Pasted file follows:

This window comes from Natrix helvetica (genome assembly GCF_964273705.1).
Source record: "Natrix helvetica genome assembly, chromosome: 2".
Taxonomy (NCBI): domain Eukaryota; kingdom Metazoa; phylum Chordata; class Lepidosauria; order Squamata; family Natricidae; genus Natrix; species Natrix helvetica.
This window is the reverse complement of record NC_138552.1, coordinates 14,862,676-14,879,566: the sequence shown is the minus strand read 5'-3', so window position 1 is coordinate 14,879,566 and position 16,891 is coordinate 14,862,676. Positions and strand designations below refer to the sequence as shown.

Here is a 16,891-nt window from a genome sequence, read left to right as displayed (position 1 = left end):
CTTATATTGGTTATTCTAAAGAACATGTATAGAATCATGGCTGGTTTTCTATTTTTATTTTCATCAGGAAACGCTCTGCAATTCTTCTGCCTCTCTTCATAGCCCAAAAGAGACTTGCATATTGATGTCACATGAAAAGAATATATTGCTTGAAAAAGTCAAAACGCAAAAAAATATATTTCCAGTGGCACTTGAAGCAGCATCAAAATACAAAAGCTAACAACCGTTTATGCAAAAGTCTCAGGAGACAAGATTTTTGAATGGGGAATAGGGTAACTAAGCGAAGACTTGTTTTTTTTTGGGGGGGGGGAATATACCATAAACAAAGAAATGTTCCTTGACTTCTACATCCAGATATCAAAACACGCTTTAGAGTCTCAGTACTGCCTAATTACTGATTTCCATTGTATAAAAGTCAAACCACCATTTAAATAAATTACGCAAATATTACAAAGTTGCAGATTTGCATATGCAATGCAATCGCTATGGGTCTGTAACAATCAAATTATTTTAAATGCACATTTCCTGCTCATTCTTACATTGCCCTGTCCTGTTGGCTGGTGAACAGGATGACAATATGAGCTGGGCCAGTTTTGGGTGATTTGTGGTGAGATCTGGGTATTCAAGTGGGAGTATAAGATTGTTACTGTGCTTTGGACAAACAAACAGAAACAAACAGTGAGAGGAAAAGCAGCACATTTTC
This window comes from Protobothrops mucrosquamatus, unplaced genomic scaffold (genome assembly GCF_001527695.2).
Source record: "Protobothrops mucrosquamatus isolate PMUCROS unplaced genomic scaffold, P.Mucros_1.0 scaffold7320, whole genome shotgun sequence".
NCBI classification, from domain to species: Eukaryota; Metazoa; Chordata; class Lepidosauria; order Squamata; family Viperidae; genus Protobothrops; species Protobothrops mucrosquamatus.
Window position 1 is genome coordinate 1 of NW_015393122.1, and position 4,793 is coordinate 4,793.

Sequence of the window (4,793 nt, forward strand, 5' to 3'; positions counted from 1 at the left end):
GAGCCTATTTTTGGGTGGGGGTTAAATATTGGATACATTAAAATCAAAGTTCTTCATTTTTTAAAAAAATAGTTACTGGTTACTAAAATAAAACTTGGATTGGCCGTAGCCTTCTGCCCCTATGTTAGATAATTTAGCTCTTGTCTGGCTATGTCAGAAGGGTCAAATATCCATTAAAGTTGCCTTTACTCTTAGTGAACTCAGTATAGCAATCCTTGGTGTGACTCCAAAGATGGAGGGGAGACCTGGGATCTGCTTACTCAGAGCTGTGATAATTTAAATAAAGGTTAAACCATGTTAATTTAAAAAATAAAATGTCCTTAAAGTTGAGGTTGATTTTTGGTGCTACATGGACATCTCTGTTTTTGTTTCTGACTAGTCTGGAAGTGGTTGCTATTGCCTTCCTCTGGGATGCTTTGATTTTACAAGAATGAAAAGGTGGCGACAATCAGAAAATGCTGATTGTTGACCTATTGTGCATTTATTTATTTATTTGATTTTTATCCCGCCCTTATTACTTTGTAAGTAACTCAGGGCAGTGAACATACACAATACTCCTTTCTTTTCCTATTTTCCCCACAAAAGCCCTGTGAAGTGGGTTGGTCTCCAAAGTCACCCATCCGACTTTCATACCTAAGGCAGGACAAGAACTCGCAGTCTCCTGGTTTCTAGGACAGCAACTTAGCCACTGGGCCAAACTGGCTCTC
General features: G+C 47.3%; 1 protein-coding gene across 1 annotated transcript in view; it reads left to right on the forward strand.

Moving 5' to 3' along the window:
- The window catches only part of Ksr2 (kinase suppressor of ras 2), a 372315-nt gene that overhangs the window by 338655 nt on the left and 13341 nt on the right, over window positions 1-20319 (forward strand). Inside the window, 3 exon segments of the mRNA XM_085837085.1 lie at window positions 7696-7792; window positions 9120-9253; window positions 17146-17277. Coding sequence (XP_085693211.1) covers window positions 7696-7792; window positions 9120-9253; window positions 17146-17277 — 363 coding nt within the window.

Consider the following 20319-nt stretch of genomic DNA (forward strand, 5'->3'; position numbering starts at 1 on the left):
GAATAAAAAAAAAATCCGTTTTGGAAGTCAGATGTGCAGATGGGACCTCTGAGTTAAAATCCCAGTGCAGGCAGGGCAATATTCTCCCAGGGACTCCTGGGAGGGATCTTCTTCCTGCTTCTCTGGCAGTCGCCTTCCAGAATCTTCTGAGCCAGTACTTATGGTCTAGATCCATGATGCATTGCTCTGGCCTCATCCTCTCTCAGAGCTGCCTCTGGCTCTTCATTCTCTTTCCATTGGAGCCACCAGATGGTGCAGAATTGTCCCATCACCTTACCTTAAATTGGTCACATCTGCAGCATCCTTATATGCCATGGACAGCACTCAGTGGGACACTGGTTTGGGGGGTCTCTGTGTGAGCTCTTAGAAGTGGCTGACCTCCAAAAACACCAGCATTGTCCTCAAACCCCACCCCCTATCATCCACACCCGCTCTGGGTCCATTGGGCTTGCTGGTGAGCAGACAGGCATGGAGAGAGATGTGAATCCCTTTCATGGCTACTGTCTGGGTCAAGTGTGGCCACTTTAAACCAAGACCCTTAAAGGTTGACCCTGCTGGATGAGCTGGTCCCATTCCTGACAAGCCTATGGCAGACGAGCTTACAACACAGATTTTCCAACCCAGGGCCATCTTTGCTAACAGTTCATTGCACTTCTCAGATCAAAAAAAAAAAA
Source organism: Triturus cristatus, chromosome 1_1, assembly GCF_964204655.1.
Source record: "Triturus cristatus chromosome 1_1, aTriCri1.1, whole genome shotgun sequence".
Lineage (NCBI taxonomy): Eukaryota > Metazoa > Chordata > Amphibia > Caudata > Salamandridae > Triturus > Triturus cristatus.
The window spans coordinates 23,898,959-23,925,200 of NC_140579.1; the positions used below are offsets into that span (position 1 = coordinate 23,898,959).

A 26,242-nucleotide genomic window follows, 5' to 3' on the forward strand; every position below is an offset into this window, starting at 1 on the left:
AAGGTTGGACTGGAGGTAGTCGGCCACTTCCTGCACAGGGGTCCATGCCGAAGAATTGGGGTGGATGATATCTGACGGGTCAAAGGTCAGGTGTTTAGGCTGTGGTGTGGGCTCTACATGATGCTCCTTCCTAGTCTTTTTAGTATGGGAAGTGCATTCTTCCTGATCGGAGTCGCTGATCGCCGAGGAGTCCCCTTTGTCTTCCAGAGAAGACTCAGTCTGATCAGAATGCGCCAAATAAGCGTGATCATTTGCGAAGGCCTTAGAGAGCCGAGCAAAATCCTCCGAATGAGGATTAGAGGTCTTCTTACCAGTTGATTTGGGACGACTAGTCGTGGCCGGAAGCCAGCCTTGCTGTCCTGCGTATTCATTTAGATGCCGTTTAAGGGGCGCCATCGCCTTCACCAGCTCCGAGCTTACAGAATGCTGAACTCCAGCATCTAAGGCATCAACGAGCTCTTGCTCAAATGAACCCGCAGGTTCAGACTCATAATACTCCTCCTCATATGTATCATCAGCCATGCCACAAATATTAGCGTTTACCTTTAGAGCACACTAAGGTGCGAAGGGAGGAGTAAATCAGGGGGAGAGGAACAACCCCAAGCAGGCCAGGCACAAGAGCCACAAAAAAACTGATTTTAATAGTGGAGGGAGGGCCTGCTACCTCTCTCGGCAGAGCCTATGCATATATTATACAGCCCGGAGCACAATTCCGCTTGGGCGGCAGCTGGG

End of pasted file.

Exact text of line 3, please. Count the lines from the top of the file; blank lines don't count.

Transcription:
Taxonomy (NCBI): domain Eukaryota; kingdom Metazoa; phylum Chordata; class Lepidosauria; order Squamata; family Natricidae; genus Natrix; species Natrix helvetica.